4

Pot Industry Wants Banking Provisions in COVID-19 Relief Bills

Pot Industry Wants Banking Provisions in COVID-19 Relief BillsEXPAND
Scott Lentz

Several marijuana organizations have sent a letter to congressional leaders urging that Safe Banking Act language be included in any future economic relief packages.

Because of marijuana's federal prohibition, the vast majority of business and customer transactions involving licensed pot businesses are cash-only. The Safe Banking Act, a bill proposed by U.S. Representative Ed Perlmutter that would create federal protection for banks and financial institutions that serve state-legal marijuana businesses, has already passed the House, becoming the first pot reform bill to do so. (The Colorado Democrat had been pushing various versions of his banking measure for seven years.) But that victory was almost eight months ago, and the bill has not yet moved in the Senate, with Senate Banking Chair Mike Crapo vocal regarding his objections to the bill and how it would further the plant's social acceptance.

After the Safe Banking Act hit a roadblock with Crapo, Perlmutter sent a letter to the senator, but got no movement. Now, as marijuana businesses are blocked from receiving any COVID-19 financial aid — another issue that Perlmutter and several other members of Congress are fighting via legislation — Safe Banking Act proponents are willing to look at other routes, like a wide-ranging COVID-19 economic relief package expected to be introduced in the House next week.

In advance of that, Americans for Safe Access, the Marijuana Policy Project, the National Organization for the Reform of Marijuana Laws and the National Cannabis Industry Association sent their letter to House Speaker Nancy Pelosi and Minority Leader Kevin McCarthy.

Marijuana Deals Near You

"Collectively, we represent consumers, patients, and thousands of state-regulated and ancillary cannabis businesses. This industry, composed primarily of small to medium-sized businesses, continues to provide safe cannabis medicine to more than 3 million medical cannabis patients in the United States. Despite the essential designation in most states, these essential businesses lack access to the financial services necessary to optimize social distancing measures to ensure the safety of medical cannabis patients, workers, and the public," the letter reads. "The cannabis industry lacks access to banking services that could eliminate cash transactions and minimize virus transmission."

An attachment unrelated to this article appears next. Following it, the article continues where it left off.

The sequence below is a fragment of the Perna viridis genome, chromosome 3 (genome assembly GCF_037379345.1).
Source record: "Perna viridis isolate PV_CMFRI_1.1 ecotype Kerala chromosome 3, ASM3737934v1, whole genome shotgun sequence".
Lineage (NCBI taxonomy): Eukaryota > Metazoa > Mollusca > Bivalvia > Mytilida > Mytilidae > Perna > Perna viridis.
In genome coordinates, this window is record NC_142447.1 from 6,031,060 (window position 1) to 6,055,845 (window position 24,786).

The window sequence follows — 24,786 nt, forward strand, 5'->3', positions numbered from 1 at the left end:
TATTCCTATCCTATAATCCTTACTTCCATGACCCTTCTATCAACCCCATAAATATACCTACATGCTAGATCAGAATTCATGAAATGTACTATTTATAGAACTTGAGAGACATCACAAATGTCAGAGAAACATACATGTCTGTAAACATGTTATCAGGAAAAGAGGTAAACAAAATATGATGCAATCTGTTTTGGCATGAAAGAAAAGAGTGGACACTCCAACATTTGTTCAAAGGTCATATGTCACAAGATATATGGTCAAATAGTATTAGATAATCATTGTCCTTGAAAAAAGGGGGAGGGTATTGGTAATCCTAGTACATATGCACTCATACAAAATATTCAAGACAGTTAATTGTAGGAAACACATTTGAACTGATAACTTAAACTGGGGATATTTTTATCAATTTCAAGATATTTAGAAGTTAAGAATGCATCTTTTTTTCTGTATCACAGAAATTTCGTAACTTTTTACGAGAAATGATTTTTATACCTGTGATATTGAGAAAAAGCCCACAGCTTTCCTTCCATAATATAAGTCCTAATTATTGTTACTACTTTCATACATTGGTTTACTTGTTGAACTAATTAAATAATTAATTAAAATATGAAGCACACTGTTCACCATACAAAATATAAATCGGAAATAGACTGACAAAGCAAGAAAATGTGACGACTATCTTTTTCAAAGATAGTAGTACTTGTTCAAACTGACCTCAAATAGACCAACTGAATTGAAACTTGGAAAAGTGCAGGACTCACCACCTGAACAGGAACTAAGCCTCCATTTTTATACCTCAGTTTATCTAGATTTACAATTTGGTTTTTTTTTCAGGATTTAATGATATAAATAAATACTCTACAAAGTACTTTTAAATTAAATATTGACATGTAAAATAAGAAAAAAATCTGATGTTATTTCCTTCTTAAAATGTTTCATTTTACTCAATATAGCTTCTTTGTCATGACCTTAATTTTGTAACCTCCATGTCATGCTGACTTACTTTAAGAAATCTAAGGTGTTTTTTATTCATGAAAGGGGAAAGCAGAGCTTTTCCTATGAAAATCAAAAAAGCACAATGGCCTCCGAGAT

Perlmutter also issued a supportive statement. “Cannabis businesses and their employees already face a significant public safety risk without access to the banking system, and the COVID-19 crisis has only exacerbated this risk with these essential businesses having to move their cash-only transactions outside the store,” he says. “At the same time, many of these businesses are facing disruptions in their supply chain and in normal operations, and they should be eligible for relief just like any other legal, legitimate business during this pandemic. I will continue to push for inclusion of the SAFE Banking Act or other forms of relief for this industry in the next package.”

Even if it passes in the House, the inclusion of a Safe Banking provision in any relief packages would likely face an uphill battle in the Senate. Senator Cory Gardner tried a similar move in 2018, when he attached language from his States Act — a measure giving states the right to govern their own marijuana policies — to the First Step Act, a set of legislative reforms for the federal prison system.

Gardner's States Act addition was shot down.

We use cookies to collect and analyze information on site performance and usage, and to enhance and customize content and advertisements. By clicking 'X' or continuing to use the site, you agree to allow cookies to be placed. To find out more, visit our cookies policy and our privacy policy.

 

Join the Westword community and help support independent local journalism in Denver.

 

Join the Westword community and help support independent local journalism in Denver.